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It was reported in the press that Richard Rodwell, who raised two children during his marriage to his ex wife, recently discovered that they were in fact the product of extra marital affairs. Following Mr and Mrs Rodwell’s divorce, he paid child maintenance for over four years until he decided to investigate rumours that the children were not his. Following DNA tests confirming that he was not the father of either of the children, Mr Rodwell made an application to the Court within civil proceedings. The Judge awarded him £25,000 in damages, treating the award as akin to a bereavement award in a fatal accident claim.
Guidance in relation to the payment of child maintenance is given on the Government’s website, with details of what you should do if paternity is disputed. As a first step, the father will be asked to provide evidence that he is not the child’s father. If such evidence is not available, the Child Maintenance Service (or the Child Support Agency) can ask for a DNA test to be undertaken (although both parents – or the child themself if over 16 – must consent to this).
There are a number of situations in which parentage will be presumed. For example, where the person named as the parent*:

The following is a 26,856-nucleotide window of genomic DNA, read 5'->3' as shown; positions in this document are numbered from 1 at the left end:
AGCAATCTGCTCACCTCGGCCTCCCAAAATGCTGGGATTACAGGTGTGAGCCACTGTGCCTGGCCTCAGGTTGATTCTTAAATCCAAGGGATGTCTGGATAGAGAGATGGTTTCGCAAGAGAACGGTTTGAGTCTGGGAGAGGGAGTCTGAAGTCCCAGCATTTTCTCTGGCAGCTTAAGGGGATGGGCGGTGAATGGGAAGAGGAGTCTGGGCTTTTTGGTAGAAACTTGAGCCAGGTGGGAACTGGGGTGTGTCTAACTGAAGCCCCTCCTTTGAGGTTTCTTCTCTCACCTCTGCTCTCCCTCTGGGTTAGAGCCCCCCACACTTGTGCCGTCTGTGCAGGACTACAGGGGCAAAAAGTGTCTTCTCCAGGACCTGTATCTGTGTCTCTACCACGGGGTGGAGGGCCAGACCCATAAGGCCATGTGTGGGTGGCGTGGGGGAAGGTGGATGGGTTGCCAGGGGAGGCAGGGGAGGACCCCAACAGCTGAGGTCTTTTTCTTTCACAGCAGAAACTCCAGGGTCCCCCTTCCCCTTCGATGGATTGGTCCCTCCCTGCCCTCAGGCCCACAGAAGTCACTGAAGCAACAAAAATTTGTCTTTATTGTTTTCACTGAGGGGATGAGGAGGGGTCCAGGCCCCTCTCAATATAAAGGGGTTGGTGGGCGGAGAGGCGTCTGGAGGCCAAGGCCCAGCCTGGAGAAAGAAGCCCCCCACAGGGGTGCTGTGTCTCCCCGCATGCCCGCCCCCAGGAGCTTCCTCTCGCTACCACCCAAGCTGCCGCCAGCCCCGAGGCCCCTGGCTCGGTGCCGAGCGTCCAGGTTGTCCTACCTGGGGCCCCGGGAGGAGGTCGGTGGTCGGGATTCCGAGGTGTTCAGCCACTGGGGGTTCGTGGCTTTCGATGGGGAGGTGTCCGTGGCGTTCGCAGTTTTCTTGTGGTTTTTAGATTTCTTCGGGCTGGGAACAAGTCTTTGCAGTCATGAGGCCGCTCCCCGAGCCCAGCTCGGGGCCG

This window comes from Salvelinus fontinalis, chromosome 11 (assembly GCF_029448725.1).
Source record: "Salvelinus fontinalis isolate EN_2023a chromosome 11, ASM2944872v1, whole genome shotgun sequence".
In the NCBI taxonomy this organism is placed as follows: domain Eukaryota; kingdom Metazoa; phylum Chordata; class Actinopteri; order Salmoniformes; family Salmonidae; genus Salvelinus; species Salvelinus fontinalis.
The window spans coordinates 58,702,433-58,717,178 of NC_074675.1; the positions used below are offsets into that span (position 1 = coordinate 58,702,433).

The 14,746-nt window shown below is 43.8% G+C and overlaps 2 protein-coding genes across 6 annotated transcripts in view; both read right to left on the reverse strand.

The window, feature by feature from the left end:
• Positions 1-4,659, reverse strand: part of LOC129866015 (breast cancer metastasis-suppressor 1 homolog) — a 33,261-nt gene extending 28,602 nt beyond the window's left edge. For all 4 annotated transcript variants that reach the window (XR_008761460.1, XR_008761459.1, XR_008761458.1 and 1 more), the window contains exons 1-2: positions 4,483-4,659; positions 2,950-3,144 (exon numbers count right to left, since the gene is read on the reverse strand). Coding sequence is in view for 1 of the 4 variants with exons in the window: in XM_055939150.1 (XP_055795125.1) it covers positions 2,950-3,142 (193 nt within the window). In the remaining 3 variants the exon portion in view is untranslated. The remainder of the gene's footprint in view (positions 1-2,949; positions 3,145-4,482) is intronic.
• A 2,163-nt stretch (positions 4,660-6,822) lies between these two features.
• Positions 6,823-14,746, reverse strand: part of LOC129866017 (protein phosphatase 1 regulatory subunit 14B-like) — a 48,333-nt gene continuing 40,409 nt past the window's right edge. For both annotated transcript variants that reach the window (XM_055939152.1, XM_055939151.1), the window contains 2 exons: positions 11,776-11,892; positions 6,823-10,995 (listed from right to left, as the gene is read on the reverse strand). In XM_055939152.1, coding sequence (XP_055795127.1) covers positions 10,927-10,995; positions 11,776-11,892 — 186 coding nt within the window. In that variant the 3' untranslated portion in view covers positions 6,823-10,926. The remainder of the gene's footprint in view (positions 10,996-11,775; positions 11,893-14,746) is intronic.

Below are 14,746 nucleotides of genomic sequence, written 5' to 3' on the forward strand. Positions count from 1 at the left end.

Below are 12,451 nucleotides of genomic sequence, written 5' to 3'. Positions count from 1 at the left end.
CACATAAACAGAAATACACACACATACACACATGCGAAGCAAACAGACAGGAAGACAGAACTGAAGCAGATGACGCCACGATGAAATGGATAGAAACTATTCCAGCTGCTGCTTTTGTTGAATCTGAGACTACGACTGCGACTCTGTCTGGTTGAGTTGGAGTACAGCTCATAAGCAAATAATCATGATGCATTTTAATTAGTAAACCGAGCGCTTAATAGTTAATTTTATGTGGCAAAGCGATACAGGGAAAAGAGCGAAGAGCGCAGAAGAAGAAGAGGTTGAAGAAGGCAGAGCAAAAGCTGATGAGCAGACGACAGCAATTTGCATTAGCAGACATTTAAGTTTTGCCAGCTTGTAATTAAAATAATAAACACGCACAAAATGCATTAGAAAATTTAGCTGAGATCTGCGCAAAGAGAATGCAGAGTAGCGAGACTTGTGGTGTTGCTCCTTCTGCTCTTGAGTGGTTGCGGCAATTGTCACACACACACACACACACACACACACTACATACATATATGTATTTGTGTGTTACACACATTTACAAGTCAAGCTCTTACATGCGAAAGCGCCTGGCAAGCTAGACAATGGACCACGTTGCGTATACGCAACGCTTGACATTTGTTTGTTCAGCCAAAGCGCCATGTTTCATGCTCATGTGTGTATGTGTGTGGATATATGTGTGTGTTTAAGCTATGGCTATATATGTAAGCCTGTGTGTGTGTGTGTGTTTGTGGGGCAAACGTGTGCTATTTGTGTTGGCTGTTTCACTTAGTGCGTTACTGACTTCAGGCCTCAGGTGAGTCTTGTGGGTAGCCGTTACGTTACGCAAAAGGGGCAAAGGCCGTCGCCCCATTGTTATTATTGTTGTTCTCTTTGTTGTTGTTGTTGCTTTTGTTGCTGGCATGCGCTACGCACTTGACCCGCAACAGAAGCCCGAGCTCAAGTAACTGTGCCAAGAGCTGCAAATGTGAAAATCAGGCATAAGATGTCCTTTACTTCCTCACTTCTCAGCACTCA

a) was married to the child’s mother at any time between the conception and birth of the child (unless the child was adopted)
b) is named on the child’s birth certificate (unless the child was adopted)
c) has taken a DNA test that shows they’re the parent
d) has legally adopted the child
e) is named in a court order as the parent when the child was born to a surrogate mother
If a maintenance calculation has already been made (and maintenance is being paid) but a presumed parents later proves (for example following a DNA test) that he is not the biological parent, the Child Maintenance Service may refund those payments made after the date on which they first denied they were the parent. If, as in Mr Rodwell’s case, they had been paying maintenance for some time before they learnt that they might not be the parent, and therefore didn’t deny parentage or request a DNA test until years later, the Child Maintenance Service will not refund all of the maintenance paid. In that situation, an application will need to be brought within civil proceedings.
Aside from the ethical and emotional issues involved, there are a number of other issues arising out of a discovery that someone is not in fact a child’s biological parent, some of which I will be covering in my next blog.
*) see www.gov.uk/child-maintenance/overview for further details
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